Yes, there are some listings on the internet and with agencies. Those seem to be mostly for tourists and of course, if you don’t speak the language, you will have to have an agent. Agents charge fees from the renter and the owner so many owners avoid them. They choose, instead, to give the key to the door attendant who by word of mouth will let people know there is something available.

So, our search began. We identified buildings in the area which we liked the look of from the outside and were conveniently located to the area where we wanted to live. Our wants/needs were relatively simple, a two bedroom with an outside space and a sea view. Most apartments come furnished, but we’ve lived with other peoples “stuff” for a while now, and I left open the option of finding something unfurnished.

My husband went to all the door attendants in the buildings that we had identified and we saw around 15 apartments. Usually, one thing will lead to another and one door attendant might not have what you want, but he knows another in another building who might. In our case, the door attendant identified an apartment in his building and we looked at it. We thought it was too small and the décor was strictly Moroccan, which didn’t suit our lifestyle.

The woman who showed us that apartment was showing it for her daughter who lived in Finland. When we told her our concerns, she said she knew of another apartment in the building that she lived in. Later we learned her sister owned it. We ultimately settled on that one.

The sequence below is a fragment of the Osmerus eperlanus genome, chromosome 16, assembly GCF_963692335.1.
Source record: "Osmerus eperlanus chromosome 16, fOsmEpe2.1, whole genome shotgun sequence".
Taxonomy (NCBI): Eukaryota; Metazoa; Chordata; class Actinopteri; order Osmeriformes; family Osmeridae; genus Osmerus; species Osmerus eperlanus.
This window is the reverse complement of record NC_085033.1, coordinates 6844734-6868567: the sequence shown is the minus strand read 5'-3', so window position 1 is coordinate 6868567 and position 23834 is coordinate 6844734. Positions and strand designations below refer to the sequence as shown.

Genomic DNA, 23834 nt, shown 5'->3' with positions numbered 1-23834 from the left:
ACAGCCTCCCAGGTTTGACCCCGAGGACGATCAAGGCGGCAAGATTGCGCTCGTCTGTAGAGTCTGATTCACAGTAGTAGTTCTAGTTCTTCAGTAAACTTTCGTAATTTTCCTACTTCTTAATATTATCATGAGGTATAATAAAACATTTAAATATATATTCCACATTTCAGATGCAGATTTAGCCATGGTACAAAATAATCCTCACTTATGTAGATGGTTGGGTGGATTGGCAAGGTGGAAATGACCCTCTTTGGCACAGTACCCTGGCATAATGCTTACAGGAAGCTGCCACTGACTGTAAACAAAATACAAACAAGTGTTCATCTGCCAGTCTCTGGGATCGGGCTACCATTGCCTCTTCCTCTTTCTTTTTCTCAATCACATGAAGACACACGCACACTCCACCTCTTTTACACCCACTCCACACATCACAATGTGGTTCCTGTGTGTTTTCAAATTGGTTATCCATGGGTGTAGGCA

The apartment is two blocks away from our original apartment. Staying in the same location was important to me. I know the shops and vendors and learning them was no easy feat. The neighborhood is convenient to restaurants, bars, the medina, and shopping. We have a view of the Bay of Tangier as well as the medina and the Strait of Gibraltar.

The apartment is three bedrooms and unfurnished. An unfurnished apartment in Morocco means no water heater, no light fixtures, and no appliances, not to mention the furniture. We put a four-year contract on the apartment starting October 1 to allow time to buy and deliver furniture and appliances and install light fixtures and a hot water heater. Thankfully, my husband could do the electrical bits.

Shopping for these things wasn’t easy. There are plenty of shops but they were all so unfamiliar. Western furniture is not the primary demand here and the appliance brands were not all familiar. We finally settled on some things after a few shopping trips and I was amazed at how quickly they were able to deliver. Within 2 or three days and on the outside one week, everything was in place.

That left packing up our goods from our house and transporting them to the new one. We had some boxes left from our move last year and we started to fill them with the things that we don’t use often. It wasn’t difficult because most of the things that we brought, art, books, and clothing were not being used at the time. We brought forty boxes with us from Italy and we probably added 4 more with some kitchen items. My husband transported everything by hand from one apartment to the other over the month and we unpacked as we went.